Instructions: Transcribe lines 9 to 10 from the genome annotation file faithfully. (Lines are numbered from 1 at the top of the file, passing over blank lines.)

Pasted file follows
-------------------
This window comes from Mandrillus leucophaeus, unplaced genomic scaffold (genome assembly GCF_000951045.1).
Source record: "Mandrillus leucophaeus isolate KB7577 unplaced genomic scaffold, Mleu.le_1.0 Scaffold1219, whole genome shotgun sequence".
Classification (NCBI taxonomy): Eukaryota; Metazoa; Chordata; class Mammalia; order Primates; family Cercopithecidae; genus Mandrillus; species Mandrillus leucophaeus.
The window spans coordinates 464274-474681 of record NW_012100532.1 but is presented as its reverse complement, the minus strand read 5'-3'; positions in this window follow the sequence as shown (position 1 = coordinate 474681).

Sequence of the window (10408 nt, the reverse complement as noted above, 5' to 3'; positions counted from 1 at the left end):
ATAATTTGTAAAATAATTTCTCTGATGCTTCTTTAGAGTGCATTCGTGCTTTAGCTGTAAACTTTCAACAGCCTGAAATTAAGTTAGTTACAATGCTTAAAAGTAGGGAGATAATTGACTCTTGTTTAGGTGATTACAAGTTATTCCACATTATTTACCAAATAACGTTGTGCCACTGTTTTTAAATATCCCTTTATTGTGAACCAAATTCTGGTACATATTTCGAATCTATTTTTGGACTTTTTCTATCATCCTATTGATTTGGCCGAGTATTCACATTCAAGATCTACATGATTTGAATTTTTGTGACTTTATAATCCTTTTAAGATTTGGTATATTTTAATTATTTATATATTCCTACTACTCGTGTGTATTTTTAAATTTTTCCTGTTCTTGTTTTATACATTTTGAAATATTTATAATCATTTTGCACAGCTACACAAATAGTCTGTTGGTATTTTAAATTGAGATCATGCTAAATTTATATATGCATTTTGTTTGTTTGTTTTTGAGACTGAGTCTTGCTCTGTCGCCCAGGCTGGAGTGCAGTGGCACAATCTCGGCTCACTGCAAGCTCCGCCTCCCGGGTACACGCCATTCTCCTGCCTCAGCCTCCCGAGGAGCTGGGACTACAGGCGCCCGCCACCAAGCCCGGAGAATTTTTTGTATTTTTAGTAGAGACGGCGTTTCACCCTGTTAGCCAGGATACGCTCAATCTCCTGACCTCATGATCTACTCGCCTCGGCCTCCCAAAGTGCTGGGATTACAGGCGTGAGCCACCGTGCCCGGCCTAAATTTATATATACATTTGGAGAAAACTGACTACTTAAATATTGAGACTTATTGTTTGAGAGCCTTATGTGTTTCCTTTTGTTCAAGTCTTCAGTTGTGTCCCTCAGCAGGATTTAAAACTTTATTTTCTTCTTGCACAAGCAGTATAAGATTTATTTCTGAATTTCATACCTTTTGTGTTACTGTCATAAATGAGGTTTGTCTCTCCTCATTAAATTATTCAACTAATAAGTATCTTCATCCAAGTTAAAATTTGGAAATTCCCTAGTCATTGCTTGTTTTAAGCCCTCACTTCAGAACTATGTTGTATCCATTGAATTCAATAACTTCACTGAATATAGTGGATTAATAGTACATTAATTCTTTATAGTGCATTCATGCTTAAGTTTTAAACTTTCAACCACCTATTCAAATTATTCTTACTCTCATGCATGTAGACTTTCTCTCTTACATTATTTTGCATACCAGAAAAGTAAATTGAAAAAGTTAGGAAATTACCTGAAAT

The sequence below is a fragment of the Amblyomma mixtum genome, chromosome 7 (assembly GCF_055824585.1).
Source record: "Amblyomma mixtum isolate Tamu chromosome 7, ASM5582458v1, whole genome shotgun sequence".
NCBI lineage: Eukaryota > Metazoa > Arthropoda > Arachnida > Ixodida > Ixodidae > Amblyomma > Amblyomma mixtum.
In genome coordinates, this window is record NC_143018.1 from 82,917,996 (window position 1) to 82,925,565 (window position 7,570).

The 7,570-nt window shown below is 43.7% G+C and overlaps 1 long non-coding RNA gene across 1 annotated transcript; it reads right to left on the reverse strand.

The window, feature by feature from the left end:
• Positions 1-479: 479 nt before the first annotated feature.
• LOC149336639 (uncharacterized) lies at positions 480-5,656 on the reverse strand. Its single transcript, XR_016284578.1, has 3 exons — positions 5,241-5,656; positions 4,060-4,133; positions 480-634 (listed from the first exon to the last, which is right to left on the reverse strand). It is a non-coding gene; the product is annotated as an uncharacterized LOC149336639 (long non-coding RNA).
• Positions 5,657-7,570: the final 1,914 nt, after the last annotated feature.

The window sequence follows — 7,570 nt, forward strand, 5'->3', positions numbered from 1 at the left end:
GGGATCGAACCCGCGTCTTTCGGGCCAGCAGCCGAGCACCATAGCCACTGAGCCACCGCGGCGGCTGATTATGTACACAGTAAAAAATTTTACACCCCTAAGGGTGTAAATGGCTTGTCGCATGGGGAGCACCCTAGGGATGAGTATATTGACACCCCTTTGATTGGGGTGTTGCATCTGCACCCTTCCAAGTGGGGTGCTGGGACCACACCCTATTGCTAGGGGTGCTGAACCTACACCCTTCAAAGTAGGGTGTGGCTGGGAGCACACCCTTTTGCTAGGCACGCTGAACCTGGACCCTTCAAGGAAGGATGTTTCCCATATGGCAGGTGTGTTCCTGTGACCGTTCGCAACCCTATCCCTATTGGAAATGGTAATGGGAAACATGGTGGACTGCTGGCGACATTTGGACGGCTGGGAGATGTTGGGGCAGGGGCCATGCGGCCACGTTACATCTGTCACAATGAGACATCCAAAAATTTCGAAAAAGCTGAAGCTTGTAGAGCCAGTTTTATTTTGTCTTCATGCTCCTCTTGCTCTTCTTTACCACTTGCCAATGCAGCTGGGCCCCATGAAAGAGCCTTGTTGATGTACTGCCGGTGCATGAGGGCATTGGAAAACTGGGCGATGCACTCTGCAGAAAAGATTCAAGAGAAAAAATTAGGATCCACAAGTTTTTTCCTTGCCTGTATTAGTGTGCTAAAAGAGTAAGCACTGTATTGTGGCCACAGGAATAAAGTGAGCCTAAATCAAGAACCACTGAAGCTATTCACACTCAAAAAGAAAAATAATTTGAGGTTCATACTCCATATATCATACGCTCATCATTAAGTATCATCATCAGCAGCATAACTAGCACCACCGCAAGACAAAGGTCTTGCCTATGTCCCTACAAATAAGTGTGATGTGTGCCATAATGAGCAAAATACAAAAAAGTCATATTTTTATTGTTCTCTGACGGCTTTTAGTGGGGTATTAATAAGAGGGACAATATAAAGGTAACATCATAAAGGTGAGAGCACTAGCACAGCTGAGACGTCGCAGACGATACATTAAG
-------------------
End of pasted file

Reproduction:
NCBI lineage: Eukaryota > Metazoa > Arthropoda > Arachnida > Ixodida > Ixodidae > Amblyomma > Amblyomma mixtum.
In genome coordinates, this window is record NC_143018.1 from 82,917,996 (window position 1) to 82,925,565 (window position 7,570).